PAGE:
The three-day desert ride to the station ends in several complications, such as Sarah’s hubby has been killed by a glass-tipped spear supposedly thrown by a witch doctor named King George (David Gulpilil); the shaman’s grandson, a gentle perky wide-eyed boy named Nullah (Brandon Walters), an Aboriginal child whose father is white and housekeeper at the ranch mother is black, is hiding there because he doesn’t want to be forced to live in a mission run by the church in far off Mission Island to be civilized so he can later have a menial position with whites; and, Sarah fires on the spot the evil Neil Fletcher (David Wenham), the sneaky ruthless crooked ranch manager who secretly works for King Carney–his soon to be father-in-law. Sarah learns from Nullah, the son Fletcher doesn’t recognize as his, that Fletcher’s stealing the ranch’s best cattle and giving it to King Carney. Fletcher’s response to this accusation is to send the kid to the mission, while her reaction is to hide him from the lawman.

The free-spirited Drover, our reluctant hero, gets talked into helping the widowed lady in distress after receiving an offer he can’t refuse. With a ragtag bunch of cowboys that include–Nullah’s mother and grandmother, a Chinese cook (Wah Yuen), the ranch’s drunken white English accountant (Jack Thompson), the Aboriginal father of Drover’s deceased wife, Magarri (David Ngoombujarra), Nullah and Sarah–they will drive the 1,500 head of herd to far off Darwin to sell to the army. On the way they are waylaid by Fletcher and his goons, on orders from King Carney to stop them by any means, but miraculously they get through in time to get the army contract and force King Carney to offer more money in his bid to buy her ranch.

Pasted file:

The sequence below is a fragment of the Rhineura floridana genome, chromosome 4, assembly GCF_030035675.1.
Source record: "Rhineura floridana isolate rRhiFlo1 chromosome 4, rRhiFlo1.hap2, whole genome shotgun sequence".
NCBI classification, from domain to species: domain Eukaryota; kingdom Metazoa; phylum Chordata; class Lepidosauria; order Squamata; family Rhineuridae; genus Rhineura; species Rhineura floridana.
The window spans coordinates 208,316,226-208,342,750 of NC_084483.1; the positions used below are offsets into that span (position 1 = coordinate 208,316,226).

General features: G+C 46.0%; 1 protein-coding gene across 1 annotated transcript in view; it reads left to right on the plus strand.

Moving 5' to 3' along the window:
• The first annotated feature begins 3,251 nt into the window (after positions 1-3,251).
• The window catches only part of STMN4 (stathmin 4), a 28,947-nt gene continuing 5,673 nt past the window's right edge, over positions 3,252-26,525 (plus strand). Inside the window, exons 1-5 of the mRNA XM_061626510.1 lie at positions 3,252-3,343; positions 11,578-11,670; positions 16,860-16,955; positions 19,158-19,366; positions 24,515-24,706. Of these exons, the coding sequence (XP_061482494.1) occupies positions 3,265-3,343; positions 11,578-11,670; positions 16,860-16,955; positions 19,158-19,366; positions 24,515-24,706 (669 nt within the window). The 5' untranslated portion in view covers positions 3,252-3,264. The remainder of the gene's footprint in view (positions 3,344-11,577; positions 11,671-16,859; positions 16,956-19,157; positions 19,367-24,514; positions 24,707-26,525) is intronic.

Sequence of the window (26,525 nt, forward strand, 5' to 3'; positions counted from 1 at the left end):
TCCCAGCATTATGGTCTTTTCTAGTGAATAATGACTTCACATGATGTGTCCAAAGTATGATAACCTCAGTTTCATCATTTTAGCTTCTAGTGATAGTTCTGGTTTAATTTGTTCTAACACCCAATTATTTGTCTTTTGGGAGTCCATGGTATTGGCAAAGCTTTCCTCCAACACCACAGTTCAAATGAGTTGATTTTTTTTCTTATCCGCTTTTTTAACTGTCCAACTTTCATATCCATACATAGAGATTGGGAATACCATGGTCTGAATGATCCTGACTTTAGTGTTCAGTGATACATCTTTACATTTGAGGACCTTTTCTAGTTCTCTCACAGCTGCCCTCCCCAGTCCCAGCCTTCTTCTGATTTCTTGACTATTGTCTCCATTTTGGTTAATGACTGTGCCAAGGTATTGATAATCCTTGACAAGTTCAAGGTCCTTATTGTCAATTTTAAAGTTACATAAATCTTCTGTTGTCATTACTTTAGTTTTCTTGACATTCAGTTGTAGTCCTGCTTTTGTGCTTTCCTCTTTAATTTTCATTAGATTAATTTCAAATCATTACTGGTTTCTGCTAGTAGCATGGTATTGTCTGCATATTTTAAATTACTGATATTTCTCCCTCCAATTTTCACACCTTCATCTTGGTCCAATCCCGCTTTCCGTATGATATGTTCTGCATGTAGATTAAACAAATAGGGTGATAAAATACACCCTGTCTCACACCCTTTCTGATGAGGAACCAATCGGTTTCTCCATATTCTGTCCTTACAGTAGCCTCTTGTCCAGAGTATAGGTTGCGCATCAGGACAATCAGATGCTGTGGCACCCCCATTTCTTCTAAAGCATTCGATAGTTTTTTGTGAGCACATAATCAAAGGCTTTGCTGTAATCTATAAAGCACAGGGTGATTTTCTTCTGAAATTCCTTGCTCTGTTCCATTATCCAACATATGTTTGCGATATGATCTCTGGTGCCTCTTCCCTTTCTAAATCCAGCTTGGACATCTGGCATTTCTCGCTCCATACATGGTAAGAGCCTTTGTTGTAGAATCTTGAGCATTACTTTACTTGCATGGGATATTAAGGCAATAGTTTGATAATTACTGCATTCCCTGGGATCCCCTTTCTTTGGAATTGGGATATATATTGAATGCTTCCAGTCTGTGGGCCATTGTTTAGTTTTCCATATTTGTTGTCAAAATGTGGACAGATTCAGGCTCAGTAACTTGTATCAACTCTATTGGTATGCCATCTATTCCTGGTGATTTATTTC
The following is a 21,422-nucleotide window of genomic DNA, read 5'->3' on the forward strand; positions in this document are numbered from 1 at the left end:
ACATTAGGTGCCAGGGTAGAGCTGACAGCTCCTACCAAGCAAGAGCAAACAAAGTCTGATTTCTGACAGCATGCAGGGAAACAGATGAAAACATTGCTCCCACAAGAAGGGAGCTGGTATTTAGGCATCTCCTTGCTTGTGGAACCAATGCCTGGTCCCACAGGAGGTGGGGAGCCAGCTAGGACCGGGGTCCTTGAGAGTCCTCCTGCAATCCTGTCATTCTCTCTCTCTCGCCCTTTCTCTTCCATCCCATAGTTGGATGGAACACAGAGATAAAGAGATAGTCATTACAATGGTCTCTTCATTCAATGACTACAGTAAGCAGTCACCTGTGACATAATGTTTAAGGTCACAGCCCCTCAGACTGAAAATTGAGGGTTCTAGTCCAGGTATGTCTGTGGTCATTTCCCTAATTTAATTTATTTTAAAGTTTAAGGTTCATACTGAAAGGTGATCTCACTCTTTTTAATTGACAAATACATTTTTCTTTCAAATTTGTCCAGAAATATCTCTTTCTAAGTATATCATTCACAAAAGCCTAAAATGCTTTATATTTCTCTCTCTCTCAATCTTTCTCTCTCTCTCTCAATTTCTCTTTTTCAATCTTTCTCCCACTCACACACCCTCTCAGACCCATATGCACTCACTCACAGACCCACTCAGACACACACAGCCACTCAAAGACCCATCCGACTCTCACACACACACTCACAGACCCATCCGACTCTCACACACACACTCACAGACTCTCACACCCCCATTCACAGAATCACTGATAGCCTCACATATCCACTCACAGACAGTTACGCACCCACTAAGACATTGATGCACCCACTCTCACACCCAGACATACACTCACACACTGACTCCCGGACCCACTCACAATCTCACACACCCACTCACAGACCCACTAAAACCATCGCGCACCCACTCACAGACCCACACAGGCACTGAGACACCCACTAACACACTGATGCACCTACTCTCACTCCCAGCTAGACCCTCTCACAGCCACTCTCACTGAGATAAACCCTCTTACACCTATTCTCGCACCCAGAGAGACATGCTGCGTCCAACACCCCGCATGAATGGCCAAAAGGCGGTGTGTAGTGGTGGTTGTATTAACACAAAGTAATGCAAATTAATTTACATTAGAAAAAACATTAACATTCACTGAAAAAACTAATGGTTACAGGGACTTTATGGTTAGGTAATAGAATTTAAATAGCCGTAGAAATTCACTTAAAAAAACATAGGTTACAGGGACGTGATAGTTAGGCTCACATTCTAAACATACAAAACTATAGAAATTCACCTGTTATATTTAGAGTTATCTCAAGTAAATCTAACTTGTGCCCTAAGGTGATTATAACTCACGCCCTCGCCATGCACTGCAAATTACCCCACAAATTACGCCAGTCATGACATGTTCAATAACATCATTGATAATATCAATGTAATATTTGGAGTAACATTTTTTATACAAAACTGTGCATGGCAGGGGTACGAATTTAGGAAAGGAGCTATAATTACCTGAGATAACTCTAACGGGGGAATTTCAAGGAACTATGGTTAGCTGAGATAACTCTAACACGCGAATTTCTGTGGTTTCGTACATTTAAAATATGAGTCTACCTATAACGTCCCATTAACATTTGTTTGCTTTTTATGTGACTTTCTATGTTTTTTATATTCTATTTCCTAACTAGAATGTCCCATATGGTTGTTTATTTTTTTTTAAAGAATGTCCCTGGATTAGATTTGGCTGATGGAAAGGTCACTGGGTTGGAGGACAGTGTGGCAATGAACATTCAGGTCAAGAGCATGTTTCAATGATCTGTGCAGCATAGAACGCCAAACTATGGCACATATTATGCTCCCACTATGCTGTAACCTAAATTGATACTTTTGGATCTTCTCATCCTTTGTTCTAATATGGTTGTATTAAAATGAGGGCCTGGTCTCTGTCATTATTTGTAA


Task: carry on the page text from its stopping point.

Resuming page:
The film’s second half then goes into the well-tested romantic formula mode, as Sarah and Drover share a bed after their successful venture and Nullah becomes like a son to them after his mom accidentally drowned. It also details how Sarah now refuses to sell the ranch, more injustices Nullah (the film’s narrator) has to undergo at the hands of the bigoted white authorities, how the Aussies moved up there war effort after Pearl Harbor and how the war deeply affected Sarah’s dysfunctional clan.

By the end everything seems artificial and staged, including the story, the unbelievable magic by a nearly naked tribesman popping up out of nowhere in times of danger to help the grandson he mentors in magic, and the unconvincing romance that seems more obligatory to movie lore than a real one.

It might start out as “Giant,” but before you can say “I don’t give a damn!” it seems like “Gone With the Wind.” But it can’t stop there, and by the second half becomes as loud and tawdry as Michael Bay’s “Pearl Harbor.” If you want, you won’t be wrong to throw in a little “Indiana Jones” or “Titanic” or “The African Queen” or any of the John Ford epics into the mix, as Luhrmann is shamelessly trying to saddle nostalgia and old-fashioned Hollywood magic through a boat load of plot contrivances. This is the kind of familiar film from a different era that has sometimes been done better and sometimes worse. But for me, its bad spots are what linger more than its few moments of hitting pay-dirt.


REVIEWED ON 11/28/2008 GRADE: C+